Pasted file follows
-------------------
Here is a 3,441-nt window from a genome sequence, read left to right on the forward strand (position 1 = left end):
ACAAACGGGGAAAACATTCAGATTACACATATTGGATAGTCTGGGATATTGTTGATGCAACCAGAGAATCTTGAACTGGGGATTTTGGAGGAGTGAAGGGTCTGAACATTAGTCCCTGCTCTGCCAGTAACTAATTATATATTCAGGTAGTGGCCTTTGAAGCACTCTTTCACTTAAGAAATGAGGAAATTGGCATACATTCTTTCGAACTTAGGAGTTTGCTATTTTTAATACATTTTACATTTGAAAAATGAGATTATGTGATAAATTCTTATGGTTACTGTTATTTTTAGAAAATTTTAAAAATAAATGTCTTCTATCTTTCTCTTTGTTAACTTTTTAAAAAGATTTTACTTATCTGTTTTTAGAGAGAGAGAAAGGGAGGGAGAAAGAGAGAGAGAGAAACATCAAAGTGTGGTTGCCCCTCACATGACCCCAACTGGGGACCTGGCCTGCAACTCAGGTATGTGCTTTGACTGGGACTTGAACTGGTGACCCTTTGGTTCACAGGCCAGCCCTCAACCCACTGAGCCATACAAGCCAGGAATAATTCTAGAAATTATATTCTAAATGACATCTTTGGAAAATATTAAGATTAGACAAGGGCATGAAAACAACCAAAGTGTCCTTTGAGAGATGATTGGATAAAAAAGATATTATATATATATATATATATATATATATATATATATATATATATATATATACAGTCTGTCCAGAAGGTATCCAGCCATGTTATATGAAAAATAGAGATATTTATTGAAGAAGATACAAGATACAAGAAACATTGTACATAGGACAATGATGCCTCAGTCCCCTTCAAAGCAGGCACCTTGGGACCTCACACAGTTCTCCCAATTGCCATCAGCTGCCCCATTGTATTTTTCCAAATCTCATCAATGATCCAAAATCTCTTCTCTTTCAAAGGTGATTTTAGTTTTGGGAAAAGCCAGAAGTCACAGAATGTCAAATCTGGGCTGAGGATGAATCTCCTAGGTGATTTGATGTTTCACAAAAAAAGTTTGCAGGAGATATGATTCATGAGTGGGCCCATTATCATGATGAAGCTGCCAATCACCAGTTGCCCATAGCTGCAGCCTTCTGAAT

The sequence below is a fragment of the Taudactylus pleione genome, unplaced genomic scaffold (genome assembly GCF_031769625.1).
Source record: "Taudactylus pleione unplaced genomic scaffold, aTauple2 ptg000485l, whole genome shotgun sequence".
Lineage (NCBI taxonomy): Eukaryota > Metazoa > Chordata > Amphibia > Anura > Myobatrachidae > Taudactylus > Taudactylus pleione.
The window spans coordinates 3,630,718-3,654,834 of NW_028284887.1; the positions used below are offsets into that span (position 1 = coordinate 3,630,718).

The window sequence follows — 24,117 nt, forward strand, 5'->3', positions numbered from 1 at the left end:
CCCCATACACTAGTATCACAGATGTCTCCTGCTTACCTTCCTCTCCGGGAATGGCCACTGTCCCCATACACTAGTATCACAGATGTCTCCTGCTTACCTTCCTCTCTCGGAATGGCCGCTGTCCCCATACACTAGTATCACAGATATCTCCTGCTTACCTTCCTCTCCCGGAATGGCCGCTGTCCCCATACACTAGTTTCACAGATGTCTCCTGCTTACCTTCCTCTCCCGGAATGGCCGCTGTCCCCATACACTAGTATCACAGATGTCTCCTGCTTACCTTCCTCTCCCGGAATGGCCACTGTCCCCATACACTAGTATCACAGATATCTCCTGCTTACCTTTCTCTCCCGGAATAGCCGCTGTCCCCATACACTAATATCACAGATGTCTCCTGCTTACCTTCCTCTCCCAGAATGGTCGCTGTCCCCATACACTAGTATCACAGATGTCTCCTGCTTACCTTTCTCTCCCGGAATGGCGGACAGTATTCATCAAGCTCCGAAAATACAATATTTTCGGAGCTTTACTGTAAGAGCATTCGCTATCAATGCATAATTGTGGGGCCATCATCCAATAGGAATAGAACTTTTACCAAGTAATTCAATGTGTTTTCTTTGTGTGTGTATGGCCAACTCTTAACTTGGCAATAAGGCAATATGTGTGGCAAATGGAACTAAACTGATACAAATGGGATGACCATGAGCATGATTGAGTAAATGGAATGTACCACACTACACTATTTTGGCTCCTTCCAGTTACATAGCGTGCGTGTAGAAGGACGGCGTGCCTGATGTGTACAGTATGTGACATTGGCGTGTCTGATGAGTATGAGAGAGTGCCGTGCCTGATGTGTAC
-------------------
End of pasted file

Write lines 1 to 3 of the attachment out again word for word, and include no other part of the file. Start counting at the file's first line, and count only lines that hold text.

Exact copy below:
Here is a 3,441-nt window from a genome sequence, read left to right on the forward strand (position 1 = left end):
ACAAACGGGGAAAACATTCAGATTACACATATTGGATAGTCTGGGATATTGTTGATGCAACCAGAGAATCTTGAACTGGGGATTTTGGAGGAGTGAAGGGTCTGAACATTAGTCCCTGCTCTGCCAGTAACTAATTATATATTCAGGTAGTGGCCTTTGAAGCACTCTTTCACTTAAGAAATGAGGAAATTGGCATACATTCTTTCGAACTTAGGAGTTTGCTATTTTTAATACATTTTACATTTGAAAAATGAGATTATGTGATAAATTCTTATGGTTACTGTTATTTTTAGAAAATTTTAAAAATAAATGTCTTCTATCTTTCTCTTTGTTAACTTTTTAAAAAGATTTTACTTATCTGTTTTTAGAGAGAGAGAAAGGGAGGGAGAAAGAGAGAGAGAGAAACATCAAAGTGTGGTTGCCCCTCACATGACCCCAACTGGGGACCTGGCCTGCAACTCAGGTATGTGCTTTGACTGGGACTTGAACTGGTGACCCTTTGGTTCACAGGCCAGCCCTCAACCCACTGAGCCATACAAGCCAGGAATAATTCTAGAAATTATATTCTAAATGACATCTTTGGAAAATATTAAGATTAGACAAGGGCATGAAAACAACCAAAGTGTCCTTTGAGAGATGATTGGATAAAAAAGATATTATATATATATATATATATATATATATATATATATATATATATATATATACAGTCTGTCCAGAAGGTATCCAGCCATGTTATATGAAAAATAGAGATATTTATTGAAGAAGATACAAGATACAAGAAACATTGTACATAGGACAATGATGCCTCAGTCCCCTTCAAAGCAGGCACCTTGGGACCTCACACAGTTCTCCCAATTGCCATCAGCTGCCCCATTGTATTTTTCCAAATCTCATCAATGATCCAAAATCTCTTCTCTTTCAAAGGTGATTTTAGTTTTGGGAAAAGCCAGAAGTCACAGAATGTCAAATCTGGGCTGAGGATGAATCTCCTAGGTGATTTGATGTTTCACAAAAAAAGTTTGCAGGAGATATGATTCATGAGTGGGCCCATTATCATGATGAAGCTGCCAATCACCAGTTGCCCATAGCTGCAGCCTTCTGAAT

The sequence below is a fragment of the Taudactylus pleione genome, unplaced genomic scaffold (genome assembly GCF_031769625.1).